It was a cold and rainy Tuesday in Nashville when breakout country star Lainey Wilson experienced yet another career milestone: her very first No.1 party.
Months after her Platinum-certified hit, “Things A Man Oughta Know,” reached the top of the charts, it was finally time to celebrate and she was more than ready. But, before the Louisiana native could enjoy the party, Wilson went to work.
She was scheduled to go to the studio to record liners for iHeartRadio and later do an hour of press before her co-writers, friends, family and fellow members of the country music community gathered at Melrose Billiard Parlor to toast the success of the song.
Country Now tagged along with Wilson for the day to get an inside look at her first No.1 party, which was an emotion-filled celebration of the song that truly changed her life.
Wilson arrived at a Music Row-area studio to record her liners and spent nearly an hour rattling off promotional scripts and singing jingles for various iHeartRadio stations around the country. While at the studio, she ran into fellow ACM New Female Artist of the Year nominees, Tenille Arts and Caitlyn Smith, who were also on-site to record liners. They grabbed a quick photo and talked about their ACM Awards red carpet looks before heading their separate ways.
Before speaking with the media, Wilson got a makeup touch-up — in the bathroom.
“Everybody thinks it’s all glamourous. We in here with the shitters,” Wilson laughed as her team lit their cell phone flashlights to brighten up the dimly-lit restroom.
Wilson then met up with a photographer for The Tennessean who snapped several portraits of her inside The Rambler Cocktail Bar.
Next up was a media round-robin with her co-writers, Jason Nix and Jonathan Singleton. Members of the press fired off questions for the songwriting trio as they re-lived the day they wrote “Things A Man Oughta Know.”
“We got to talking about my childhood and I write with these guys so much, they know a lot about my life,” Wilson recalled. “…When we sat down to write the first verse, we really just were kind of listing off things that my parents had taught me. But the bigger picture was the things and certain characteristics that my family, and their families too, taught us to look for in ourselves but also in relationships, or friendships or whatever it was.”
Thinking about the meaning behind the song, Wilson passionately stated, “At the end of the day, the song is not about whether you can change a flat tire or start a fire. The song is about having good character, it’s about treating people right, and I think that’s something that all three of us stand for and believe in.”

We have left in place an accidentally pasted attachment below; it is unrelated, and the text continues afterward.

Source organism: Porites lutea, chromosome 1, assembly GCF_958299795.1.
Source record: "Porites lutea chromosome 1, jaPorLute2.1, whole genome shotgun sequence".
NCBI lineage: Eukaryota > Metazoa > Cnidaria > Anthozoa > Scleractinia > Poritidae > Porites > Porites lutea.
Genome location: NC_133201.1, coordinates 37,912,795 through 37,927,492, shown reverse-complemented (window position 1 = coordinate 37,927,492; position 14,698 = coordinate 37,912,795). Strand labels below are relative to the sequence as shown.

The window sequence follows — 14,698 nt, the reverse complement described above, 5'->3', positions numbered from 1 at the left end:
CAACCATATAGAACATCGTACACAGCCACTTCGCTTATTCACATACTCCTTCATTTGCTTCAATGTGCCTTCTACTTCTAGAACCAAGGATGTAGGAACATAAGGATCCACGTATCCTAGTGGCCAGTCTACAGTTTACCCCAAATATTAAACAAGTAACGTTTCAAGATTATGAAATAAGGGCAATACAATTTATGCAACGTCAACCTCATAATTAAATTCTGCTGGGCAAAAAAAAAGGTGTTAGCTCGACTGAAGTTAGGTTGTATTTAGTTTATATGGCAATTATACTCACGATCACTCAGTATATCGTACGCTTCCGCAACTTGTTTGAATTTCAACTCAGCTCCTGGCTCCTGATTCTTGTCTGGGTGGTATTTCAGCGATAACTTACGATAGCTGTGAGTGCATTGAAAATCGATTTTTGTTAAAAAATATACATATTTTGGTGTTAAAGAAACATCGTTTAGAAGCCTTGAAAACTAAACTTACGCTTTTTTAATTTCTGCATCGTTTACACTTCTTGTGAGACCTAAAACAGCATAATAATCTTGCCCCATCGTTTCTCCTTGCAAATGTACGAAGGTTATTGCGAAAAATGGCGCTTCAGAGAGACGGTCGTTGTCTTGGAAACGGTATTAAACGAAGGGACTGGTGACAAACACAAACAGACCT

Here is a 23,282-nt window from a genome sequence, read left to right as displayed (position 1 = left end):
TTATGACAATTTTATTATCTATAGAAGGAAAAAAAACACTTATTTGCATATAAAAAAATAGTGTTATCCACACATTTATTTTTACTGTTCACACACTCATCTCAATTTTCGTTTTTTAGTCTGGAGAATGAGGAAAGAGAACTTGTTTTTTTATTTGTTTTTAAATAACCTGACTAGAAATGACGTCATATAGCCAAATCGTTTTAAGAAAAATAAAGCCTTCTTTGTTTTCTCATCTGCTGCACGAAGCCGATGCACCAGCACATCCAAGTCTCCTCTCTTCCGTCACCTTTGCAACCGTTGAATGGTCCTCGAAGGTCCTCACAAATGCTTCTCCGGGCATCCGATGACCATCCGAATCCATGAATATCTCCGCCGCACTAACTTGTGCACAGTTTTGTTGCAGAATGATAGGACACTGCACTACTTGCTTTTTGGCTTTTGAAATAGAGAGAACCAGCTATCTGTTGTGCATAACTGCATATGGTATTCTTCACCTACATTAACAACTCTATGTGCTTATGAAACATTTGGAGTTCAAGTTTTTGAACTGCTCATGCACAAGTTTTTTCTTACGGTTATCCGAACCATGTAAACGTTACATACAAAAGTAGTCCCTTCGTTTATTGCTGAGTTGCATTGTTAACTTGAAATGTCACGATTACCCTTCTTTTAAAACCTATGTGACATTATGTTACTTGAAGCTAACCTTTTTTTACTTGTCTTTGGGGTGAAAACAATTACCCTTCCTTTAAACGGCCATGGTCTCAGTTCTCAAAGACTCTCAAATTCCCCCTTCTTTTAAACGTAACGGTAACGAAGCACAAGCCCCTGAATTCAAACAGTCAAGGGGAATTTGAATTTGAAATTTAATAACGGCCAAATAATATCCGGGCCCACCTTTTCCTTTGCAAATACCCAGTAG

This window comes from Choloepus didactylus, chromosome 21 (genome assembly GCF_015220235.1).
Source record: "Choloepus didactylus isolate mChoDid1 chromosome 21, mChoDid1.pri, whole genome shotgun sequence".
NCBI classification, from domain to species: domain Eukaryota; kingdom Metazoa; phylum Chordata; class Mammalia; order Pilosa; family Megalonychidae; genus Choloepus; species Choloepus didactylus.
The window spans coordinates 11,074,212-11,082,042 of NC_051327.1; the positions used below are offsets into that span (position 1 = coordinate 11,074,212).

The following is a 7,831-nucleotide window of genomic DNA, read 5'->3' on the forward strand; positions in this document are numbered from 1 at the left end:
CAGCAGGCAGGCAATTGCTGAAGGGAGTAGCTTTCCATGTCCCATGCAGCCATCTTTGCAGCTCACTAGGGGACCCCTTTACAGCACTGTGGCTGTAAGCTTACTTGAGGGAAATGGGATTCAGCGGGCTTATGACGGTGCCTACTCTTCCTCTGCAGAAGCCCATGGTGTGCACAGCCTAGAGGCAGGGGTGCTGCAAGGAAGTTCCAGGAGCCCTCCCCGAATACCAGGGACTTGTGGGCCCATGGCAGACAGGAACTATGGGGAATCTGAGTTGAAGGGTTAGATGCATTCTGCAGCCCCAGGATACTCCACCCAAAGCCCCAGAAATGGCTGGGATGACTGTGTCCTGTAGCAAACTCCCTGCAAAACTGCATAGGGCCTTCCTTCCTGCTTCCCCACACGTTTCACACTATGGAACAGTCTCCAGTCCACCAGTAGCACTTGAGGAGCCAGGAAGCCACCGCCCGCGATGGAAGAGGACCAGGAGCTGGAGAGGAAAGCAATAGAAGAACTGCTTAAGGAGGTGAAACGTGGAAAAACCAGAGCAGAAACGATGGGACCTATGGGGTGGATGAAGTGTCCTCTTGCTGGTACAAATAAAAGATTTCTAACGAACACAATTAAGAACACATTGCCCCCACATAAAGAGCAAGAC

From the moment Wilson walked into the Melrose Billiard Parlor, you could feel the love in the room. Hugs were exchanged left and right as she made her way through the crowd, greeting family, friends, her record label and management teams, publishers and more.
After industry executives and her co-writers spoke, Wilson emotionally addressed the crowd.
“Country music is my life. It has been my life. I’ve always just wanted to tell stories,” she began.
Wilson went on to recount the 10+ years she’s spent in Nashville and thanked her parents for supporting her through it all. She also remembered the tough moments that she encountered while living in a camper trailer before getting her big break.
“This has been my dream from the beginning, and my parents have supported me any way they possibly can. They helped me buy a camper trailer back in 2011. We brought it to Nashville, anchored it down to the ground. I knew absolutely nobody, but I knew that this is what I was going to do. And I had been bound and determined to do this thing,” she said. “And there’s been no plan B for me at all. I kind of feel like if you have a plan B, then plan A is not gonna work, but I will tell you, I moved to this town not knowing anybody, not knowing where to go. I knocked on doors down on Music Row. Some people would slam the door in my face, but it took me seven years to even finally, slightly get my foot in the door and sign a publishing deal over at Sony ATV.”
Holding back tears, Wilson shared her gratitude for everyone who has helped her along the way, including her close friends and fellow artists Kasey Tyndall, Meghan Patrick and Ashland Craft, who teared up while watching her speak.
“I always compare the music business to what my daddy does [farming]. He gets up every single day. He does the same dang thing. He has good years. He has bad years. But at the end of the day, if it’s your livelihood, if it’s what you love, if it’s what you know, then you have no other option than to just get up and do the damn thing,” she acknowledged. “I have had so many people in this town who have helped me make that possible. And I still can’t even explain it, but I’m literally looking around right now and I see so many people who have just… It is a genuine love and support that I cannot explain. But seriously just feels like a prayer answered.”
“Things A Man Oughta Know” is featured on Wilson’s debut album, Sayin’ What I’m Thinkin’. The song is currently nominated for ACM Song of the Year.